While half of the stations have Internet available for scientists on site, only two stations have extended Internet coverage for data loggers. There is a long way to go towards the vision of virtual instruments. Interestingly, half of the sites report that they have staff with expertise on wireless networking. So there is a strong basis for adoption of appropriate technologies for virtual instrumentation. The D5.1 report is accompanied by a Web site (D 5.2) that contains background information and related links at the following URL: http://www.eu-interact.org/joint-research-activities/virtual-instrumentation/ . The web pages were formatted according to Frequently Asked Questions (FAQ) (see http://www.eu-interact.org/joint-research-activities/virtual-instrumentation/best-practises/). The content of the web pages is: 1. What is a Wireless Sensor Network? 2. What is a radio link? 3. What is a 900 MHz or 2.4 GHz radio? 4. What is an antenna? 5. What is 802.11? 6. What is 802.15.4? 7. What is a protocol? And 8. How to dimension a Radio Link?
Based on the lack of implementation yet need for sensor networking, WP 5 within D 5.4 demonstrated the feasibility and the potential of transforming data loggers deployed in the INTERACT stations into networked devices that can be connected to the Internet, and thus transformed into virtual instruments. But what kind of radio link can be established in the harsh environmental conditions of the INTERACT consortium? What kind of techniques can be used to plan a deployment? What kind of technology is best adapted to the arctic conditions? What is the actual impact of the meteorological conditions on performance? How to overcome the limitations of low quality radio links? These are the issues addressed in D 5.4).
In D 5.4 the results of two campaigns conduced at Zackenberg and Abisko were synthesised in a report investigating the establishment of wireless radio links to data loggers deployed in the field, the quality of these radio links in the harsh arctic environment, and the merits of delay tolerant networks to achieve resilience in the presence of low quality radio links.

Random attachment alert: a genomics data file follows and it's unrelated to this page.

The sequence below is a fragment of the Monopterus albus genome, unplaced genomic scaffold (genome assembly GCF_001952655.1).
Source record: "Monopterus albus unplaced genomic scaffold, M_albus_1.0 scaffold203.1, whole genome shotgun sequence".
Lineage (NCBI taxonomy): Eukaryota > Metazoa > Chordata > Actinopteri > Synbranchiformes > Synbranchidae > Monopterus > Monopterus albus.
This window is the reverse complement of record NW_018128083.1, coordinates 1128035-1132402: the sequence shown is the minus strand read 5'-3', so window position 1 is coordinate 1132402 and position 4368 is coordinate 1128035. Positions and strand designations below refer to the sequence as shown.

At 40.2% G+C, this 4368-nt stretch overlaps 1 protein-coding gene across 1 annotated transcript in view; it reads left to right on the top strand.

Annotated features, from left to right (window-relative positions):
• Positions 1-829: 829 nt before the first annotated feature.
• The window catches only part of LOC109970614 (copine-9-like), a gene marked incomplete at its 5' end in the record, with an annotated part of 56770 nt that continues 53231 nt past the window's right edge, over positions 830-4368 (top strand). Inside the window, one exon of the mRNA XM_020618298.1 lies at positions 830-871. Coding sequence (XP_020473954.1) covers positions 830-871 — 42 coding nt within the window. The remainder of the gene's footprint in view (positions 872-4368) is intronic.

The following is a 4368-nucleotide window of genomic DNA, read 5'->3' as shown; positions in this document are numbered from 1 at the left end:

The results of the deployment and measurement campaigns are very promising and the technology for establishing quality radio links for data loggers deployed in the Arctic is rapidly maturing. The key issue is the planning of deployments and the resilience of the deployed solutions. The design of radio links for the Zackenberg station has been established (e.g. Figure 19) and the potential of a delay tolerant network has been investigated, possibly based on the utilization of UAVs for carrying data in the absence of high quality radio links.
Consequently, a quadrocopter-prototype (Figure 20) has been developed and evaluated during a master thesis project by J. Hotby, University of Uppsala, Sweden. The quadrocopter can navigate autonomously between different GPS-positions that are updated during flight trough Xbee-modules. All levels from sources code, design of the electronics to development of the chassis was performed during the project. The quadrocopter was tested on an open field in Uppsala. During GPS-navigation the quadrocopter was able to achieve a stationary position with a mean stationary offset of less than 0.5 meters even in light winds. Further tests are required in harsher environments.
At Abisko, experiments on delay tolerant networks involved building a mobile phone application for the Android operating system that wirelessly can connect to sensor nodes and transfer sensor data into its database. In the same way, when the mobile phone gets into contact with infrastructure networks (e.g. cellular network or wireless access points at the research station), it transfers the data in its database to the server. Thus, remote sensing with long distance between sensor nodes and the server at a research station can be bridged by the mobility of users.
These results are very encouraging and should be followed by further measurement campaigns, to validate the D5.4 designs.
3.5 Improving data management (WP 3, WP 5, WP 7)